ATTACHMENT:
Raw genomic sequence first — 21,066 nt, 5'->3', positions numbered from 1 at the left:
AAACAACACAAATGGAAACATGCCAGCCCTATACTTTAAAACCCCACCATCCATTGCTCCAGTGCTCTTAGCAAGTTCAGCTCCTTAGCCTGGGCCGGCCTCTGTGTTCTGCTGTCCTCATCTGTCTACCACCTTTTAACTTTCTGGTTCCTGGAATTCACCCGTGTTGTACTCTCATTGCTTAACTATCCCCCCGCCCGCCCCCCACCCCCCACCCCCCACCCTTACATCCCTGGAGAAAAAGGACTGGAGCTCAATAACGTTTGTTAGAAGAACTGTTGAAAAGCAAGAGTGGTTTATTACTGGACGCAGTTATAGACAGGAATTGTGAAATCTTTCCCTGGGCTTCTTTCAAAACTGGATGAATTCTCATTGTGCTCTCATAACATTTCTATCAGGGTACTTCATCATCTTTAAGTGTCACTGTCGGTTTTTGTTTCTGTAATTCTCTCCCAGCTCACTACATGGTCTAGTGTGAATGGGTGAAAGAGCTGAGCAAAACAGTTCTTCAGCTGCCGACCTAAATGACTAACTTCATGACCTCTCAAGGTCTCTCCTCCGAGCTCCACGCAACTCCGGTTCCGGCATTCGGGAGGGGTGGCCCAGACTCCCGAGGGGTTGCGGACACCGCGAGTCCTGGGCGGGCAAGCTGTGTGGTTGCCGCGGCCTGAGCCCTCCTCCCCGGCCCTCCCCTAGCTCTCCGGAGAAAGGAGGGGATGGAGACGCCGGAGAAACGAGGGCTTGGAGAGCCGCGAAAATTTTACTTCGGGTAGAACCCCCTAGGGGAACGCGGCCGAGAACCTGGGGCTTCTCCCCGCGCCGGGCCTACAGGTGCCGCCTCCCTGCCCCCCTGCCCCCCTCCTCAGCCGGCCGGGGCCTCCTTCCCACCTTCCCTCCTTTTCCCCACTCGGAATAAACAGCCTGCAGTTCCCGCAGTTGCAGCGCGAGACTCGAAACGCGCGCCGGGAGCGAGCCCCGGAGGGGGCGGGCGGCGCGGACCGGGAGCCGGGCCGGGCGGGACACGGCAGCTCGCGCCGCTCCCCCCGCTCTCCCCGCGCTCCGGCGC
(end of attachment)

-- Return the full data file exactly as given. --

Raw genomic sequence first — 21,066 nt, 5'->3', positions numbered from 1 at the left:
AAACAACACAAATGGAAACATGCCAGCCCTATACTTTAAAACCCCACCATCCATTGCTCCAGTGCTCTTAGCAAGTTCAGCTCCTTAGCCTGGGCCGGCCTCTGTGTTCTGCTGTCCTCATCTGTCTACCACCTTTTAACTTTCTGGTTCCTGGAATTCACCCGTGTTGTACTCTCATTGCTTAACTATCCCCCCGCCCGCCCCCCACCCCCCACCCCCCACCCTTACATCCCTGGAGAAAAAGGACTGGAGCTCAATAACGTTTGTTAGAAGAACTGTTGAAAAGCAAGAGTGGTTTATTACTGGACGCAGTTATAGACAGGAATTGTGAAATCTTTCCCTGGGCTTCTTTCAAAACTGGATGAATTCTCATTGTGCTCTCATAACATTTCTATCAGGGTACTTCATCATCTTTAAGTGTCACTGTCGGTTTTTGTTTCTGTAATTCTCTCCCAGCTCACTACATGGTCTAGTGTGAATGGGTGAAAGAGCTGAGCAAAACAGTTCTTCAGCTGCCGACCTAAATGACTAACTTCATGACCTCTCAAGGTCTCTCCTCCGAGCTCCACGCAACTCCGGTTCCGGCATTCGGGAGGGGTGGCCCAGACTCCCGAGGGGTTGCGGACACCGCGAGTCCTGGGCGGGCAAGCTGTGTGGTTGCCGCGGCCTGAGCCCTCCTCCCCGGCCCTCCCCTAGCTCTCCGGAGAAAGGAGGGGATGGAGACGCCGGAGAAACGAGGGCTTGGAGAGCCGCGAAAATTTTACTTCGGGTAGAACCCCCTAGGGGAACGCGGCCGAGAACCTGGGGCTTCTCCCCGCGCCGGGCCTACAGGTGCCGCCTCCCTGCCCCCCTGCCCCCCTCCTCAGCCGGCCGGGGCCTCCTTCCCACCTTCCCTCCTTTTCCCCACTCGGAATAAACAGCCTGCAGTTCCCGCAGTTGCAGCGCGAGACTCGAAACGCGCGCCGGGAGCGAGCCCCGGAGGGGGCGGGCGGCGCGGACCGGGAGCCGGGCCGGGCGGGACACGGCAGCTCGCGCCGCTCCCCCCGCTCTCCCCGCGCTCCGGCGC